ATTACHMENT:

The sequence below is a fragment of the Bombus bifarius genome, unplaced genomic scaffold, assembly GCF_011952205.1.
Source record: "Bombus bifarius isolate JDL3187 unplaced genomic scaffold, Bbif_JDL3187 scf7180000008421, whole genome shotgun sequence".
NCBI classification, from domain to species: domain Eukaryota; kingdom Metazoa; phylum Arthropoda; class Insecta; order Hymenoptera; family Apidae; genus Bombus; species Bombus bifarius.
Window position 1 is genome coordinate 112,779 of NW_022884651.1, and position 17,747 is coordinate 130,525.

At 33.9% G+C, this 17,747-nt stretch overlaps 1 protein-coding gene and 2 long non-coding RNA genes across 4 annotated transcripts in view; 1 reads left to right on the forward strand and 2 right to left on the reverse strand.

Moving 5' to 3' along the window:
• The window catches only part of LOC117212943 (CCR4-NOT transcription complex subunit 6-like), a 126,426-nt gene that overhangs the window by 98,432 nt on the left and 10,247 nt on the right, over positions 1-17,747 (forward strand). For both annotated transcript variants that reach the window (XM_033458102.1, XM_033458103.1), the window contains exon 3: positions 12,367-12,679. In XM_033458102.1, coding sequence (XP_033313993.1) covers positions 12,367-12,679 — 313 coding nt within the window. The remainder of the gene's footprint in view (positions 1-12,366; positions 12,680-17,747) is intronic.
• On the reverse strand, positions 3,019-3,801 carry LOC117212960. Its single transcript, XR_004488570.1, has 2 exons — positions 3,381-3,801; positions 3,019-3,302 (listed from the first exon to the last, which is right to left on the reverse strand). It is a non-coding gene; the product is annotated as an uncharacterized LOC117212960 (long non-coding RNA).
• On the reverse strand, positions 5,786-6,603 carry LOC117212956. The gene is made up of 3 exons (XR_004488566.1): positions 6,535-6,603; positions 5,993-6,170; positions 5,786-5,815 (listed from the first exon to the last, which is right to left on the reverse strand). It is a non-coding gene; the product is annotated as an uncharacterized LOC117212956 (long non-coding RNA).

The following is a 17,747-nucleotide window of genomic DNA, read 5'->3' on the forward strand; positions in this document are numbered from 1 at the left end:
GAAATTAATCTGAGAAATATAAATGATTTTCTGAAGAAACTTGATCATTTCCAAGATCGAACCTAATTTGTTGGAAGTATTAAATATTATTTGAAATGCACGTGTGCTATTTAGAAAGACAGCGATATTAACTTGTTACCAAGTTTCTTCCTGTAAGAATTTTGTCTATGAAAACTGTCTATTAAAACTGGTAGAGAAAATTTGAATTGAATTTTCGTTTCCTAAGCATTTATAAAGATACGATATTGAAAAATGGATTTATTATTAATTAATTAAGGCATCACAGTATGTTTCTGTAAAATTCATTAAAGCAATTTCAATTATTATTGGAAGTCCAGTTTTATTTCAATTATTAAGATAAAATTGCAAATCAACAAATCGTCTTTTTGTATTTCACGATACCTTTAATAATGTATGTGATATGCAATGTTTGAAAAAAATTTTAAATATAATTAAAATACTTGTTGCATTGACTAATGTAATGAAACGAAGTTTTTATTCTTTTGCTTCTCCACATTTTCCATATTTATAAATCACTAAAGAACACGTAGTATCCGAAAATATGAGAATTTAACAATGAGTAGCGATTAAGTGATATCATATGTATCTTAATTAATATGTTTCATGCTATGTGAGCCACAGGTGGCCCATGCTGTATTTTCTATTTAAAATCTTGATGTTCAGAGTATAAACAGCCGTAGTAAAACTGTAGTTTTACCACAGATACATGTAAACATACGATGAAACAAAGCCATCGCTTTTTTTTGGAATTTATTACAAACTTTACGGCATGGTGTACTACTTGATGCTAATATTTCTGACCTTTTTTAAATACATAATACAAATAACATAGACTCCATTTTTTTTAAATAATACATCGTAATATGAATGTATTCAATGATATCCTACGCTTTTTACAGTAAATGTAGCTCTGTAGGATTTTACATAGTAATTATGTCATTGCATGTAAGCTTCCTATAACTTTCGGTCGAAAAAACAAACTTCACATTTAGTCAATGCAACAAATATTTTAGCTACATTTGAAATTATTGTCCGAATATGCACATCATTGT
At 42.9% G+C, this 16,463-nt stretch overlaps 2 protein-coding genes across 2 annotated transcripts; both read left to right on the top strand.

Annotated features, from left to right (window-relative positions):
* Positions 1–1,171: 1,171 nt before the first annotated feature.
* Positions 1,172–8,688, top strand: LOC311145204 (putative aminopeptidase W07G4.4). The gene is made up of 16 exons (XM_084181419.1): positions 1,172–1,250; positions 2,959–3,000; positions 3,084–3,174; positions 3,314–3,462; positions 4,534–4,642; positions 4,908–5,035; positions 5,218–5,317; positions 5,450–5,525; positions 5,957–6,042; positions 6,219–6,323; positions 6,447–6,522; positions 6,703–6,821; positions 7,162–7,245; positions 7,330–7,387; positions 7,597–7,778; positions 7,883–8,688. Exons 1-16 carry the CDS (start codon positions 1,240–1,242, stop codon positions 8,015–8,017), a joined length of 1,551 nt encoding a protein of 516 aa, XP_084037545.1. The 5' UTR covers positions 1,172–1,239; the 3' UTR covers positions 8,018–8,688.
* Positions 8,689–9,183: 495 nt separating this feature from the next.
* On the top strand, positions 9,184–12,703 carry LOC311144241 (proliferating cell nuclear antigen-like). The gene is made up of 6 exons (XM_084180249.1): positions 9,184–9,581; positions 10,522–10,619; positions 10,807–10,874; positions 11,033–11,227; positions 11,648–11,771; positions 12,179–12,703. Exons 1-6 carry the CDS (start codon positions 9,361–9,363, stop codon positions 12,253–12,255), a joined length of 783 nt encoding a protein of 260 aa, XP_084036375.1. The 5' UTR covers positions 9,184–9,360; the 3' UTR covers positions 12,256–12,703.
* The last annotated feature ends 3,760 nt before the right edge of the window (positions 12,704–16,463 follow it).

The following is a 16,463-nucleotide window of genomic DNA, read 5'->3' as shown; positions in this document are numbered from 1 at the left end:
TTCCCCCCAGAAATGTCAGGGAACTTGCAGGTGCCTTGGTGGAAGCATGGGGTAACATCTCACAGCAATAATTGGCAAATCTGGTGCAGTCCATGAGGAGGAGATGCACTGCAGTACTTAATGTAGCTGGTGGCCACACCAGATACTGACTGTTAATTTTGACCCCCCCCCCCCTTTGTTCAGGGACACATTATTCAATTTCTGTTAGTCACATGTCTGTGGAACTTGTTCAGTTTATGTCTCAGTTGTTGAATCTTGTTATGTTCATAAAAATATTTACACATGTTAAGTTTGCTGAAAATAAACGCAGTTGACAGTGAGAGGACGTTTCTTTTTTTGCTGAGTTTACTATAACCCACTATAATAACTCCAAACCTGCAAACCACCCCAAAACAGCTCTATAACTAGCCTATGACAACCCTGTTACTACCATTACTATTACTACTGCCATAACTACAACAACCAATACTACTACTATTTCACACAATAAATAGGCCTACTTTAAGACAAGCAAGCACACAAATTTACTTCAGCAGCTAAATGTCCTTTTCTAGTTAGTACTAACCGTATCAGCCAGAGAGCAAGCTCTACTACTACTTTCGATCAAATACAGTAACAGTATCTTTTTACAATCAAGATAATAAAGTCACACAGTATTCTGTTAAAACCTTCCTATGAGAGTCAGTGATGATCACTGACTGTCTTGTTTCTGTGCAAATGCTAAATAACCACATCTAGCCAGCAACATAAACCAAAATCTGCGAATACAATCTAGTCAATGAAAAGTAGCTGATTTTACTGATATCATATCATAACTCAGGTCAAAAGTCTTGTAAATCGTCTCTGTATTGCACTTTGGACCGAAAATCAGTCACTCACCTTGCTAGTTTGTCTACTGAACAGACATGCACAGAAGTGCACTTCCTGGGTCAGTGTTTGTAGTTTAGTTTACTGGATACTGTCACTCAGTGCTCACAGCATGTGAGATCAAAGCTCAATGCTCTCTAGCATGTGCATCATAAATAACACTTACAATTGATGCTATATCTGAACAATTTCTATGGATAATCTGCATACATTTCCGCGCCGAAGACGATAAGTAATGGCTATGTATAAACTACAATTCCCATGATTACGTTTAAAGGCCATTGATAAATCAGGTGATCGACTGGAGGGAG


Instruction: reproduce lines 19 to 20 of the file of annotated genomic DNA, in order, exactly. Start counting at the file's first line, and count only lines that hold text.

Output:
The following is a 16,463-nucleotide window of genomic DNA, read 5'->3' as shown; positions in this document are numbered from 1 at the left end:
TTCCCCCCAGAAATGTCAGGGAACTTGCAGGTGCCTTGGTGGAAGCATGGGGTAACATCTCACAGCAATAATTGGCAAATCTGGTGCAGTCCATGAGGAGGAGATGCACTGCAGTACTTAATGTAGCTGGTGGCCACACCAGATACTGACTGTTAATTTTGACCCCCCCCCCCCTTTGTTCAGGGACACATTATTCAATTTCTGTTAGTCACATGTCTGTGGAACTTGTTCAGTTTATGTCTCAGTTGTTGAATCTTGTTATGTTCATAAAAATATTTACACATGTTAAGTTTGCTGAAAATAAACGCAGTTGACAGTGAGAGGACGTTTCTTTTTTTGCTGAGTTTACTATAACCCACTATAATAACTCCAAACCTGCAAACCACCCCAAAACAGCTCTATAACTAGCCTATGACAACCCTGTTACTACCATTACTATTACTACTGCCATAACTACAACAACCAATACTACTACTATTTCACACAATAAATAGGCCTACTTTAAGACAAGCAAGCACACAAATTTACTTCAGCAGCTAAATGTCCTTTTCTAGTTAGTACTAACCGTATCAGCCAGAGAGCAAGCTCTACTACTACTTTCGATCAAATACAGTAACAGTATCTTTTTACAATCAAGATAATAAAGTCACACAGTATTCTGTTAAAACCTTCCTATGAGAGTCAGTGATGATCACTGACTGTCTTGTTTCTGTGCAAATGCTAAATAACCACATCTAGCCAGCAACATAAACCAAAATCTGCGAATACAATCTAGTCAATGAAAAGTAGCTGATTTTACTGATATCATATCATAACTCAGGTCAAAAGTCTTGTAAATCGTCTCTGTATTGCACTTTGGACCGAAAATCAGTCACTCACCTTGCTAGTTTGTCTACTGAACAGACATGCACAGAAGTGCACTTCCTGGGTCAGTGTTTGTAGTTTAGTTTACTGGATACTGTCACTCAGTGCTCACAGCATGTGAGATCAAAGCTCAATGCTCTCTAGCATGTGCATCATAAATAACACTTACAATTGATGCTATATCTGAACAATTTCTATGGATAATCTGCATACATTTCCGCGCCGAAGACGATAAGTAATGGCTATGTATAAACTACAATTCCCATGATTACGTTTAAAGGCCATTGATAAATCAGGTGATCGACTGGAGGGAG